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Vinblastine (Velban)

Translations available: Spanish

How does this medicine work?

Vinblastine (vin-blass-teen) is a chemotherapy medicine that destroys cancer cells by interfering with a specific phase of the cell life.

How is the medicine given?

Vinblastine is given into a vein (IV) in the hospital or clinic.

What are the side effects?


  •  low blood cell counts (higher chance of getting an infection –wash hands often)


  •  hair loss (hair most often grows back when vinblastine is stopped)


  • constipation
  • muscle weakness
  • tingling of hands and feet
  • loss of reflexes in ankles and feet
  • mouth irritation or sores


  • skin rash
  • headache
  • jaw pain
  • bone pain
  • loss of appetite
  • nausea, vomiting

Vinblastine can cause severe tissue burn if the medicine leaks from a vein or implanted port.

When should I call the doctor?

  • fever or chills
  • sore throat
  • no stool (bowel movement) for 2 days or more
  • jaw pain not helped by acetaminophen (such as Tylenol®)
  • sunburn
  • bleeding
  • unusual bruising
  • tingling, numbness, or weakness of hands or feet
  • seizure
  • signs of allergic reaction:
    • sudden rash or hives
    • itching
    • wheezing
    • trouble breathing - call 911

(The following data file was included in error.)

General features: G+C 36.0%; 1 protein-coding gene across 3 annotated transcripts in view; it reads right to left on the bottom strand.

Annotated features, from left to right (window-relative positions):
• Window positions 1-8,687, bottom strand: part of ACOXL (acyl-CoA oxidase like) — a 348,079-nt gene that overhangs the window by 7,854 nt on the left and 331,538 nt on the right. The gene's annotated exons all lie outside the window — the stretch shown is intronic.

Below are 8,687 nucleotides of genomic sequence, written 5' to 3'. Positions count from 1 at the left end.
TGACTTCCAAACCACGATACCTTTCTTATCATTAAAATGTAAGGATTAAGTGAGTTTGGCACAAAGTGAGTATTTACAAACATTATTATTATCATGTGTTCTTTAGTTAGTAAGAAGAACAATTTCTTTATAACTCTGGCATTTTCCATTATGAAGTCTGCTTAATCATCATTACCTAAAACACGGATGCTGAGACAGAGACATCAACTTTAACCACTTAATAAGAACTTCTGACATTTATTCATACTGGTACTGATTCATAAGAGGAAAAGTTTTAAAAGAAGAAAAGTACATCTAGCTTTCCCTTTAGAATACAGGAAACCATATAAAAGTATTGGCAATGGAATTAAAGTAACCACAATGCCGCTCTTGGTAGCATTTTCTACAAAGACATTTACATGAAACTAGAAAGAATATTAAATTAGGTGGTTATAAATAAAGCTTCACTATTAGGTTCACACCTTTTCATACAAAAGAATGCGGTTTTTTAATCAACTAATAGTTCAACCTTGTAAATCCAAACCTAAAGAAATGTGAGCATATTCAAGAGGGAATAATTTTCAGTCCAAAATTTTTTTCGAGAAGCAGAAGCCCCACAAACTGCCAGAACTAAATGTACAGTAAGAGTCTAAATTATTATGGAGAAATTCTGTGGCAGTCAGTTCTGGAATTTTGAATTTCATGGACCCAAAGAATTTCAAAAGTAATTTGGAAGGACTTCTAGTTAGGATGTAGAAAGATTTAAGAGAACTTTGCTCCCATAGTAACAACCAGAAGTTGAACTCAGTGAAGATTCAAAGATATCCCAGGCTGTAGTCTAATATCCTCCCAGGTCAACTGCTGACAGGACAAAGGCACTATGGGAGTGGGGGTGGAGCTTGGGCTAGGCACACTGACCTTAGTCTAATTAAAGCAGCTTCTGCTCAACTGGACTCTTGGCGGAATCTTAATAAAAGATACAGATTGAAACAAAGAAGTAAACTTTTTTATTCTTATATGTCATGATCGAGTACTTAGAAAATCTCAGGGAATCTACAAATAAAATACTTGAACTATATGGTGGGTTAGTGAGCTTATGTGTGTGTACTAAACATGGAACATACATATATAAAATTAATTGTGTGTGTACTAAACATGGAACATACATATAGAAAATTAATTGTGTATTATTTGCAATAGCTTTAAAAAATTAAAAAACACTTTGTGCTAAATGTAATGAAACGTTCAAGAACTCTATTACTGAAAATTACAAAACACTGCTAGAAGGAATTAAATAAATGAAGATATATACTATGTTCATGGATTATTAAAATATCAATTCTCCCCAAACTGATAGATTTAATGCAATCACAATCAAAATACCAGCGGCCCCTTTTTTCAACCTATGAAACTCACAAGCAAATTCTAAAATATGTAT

What else do I need to know?

All caregivers should wear gloves when handling urine, stool, and vomit while your child is receiving the chemotherapy and for 48 hours afterward. Urine, stool, and vomit can be safely disposed of in septic tanks and the sewer system.

Any clothing or bed linens that are contaminated with urine, stool, or vomit should be washed separately from other laundry in hot water and detergent. Anyone handling the contaminated laundry should wear gloves.

Blood samples will be needed to check the effects of the vinblastine. Blood counts are lowest one week after the medicine is given. Most neurologic effects (jaw pain, tingling, and muscle weakness) improve after stopping or decreasing the dosage of the medicine. A physical therapist may work with you and your child on an exercise program to prompt nerve recovery and regain strength.

A high-fiber diet, more liquids, or a stool softener may be given to prevent or treat constipation.

You and your child should know the names of all the medicines he or she is taking. Share this information with anyone involved in your child's care.


This is not specific to your child but provides general information. If you have any questions, please call the oncology clinic or pharmacy.

Children's Hospitals and Clinics of Minnesota
Last reviewed 8/2015

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This page is not specific to your child, but provides general information on the topic above. If you have any questions, please call your clinic. For more reading material about this and other health topics, please call or visit Children's Minnesota Family Resource Center library, or visit

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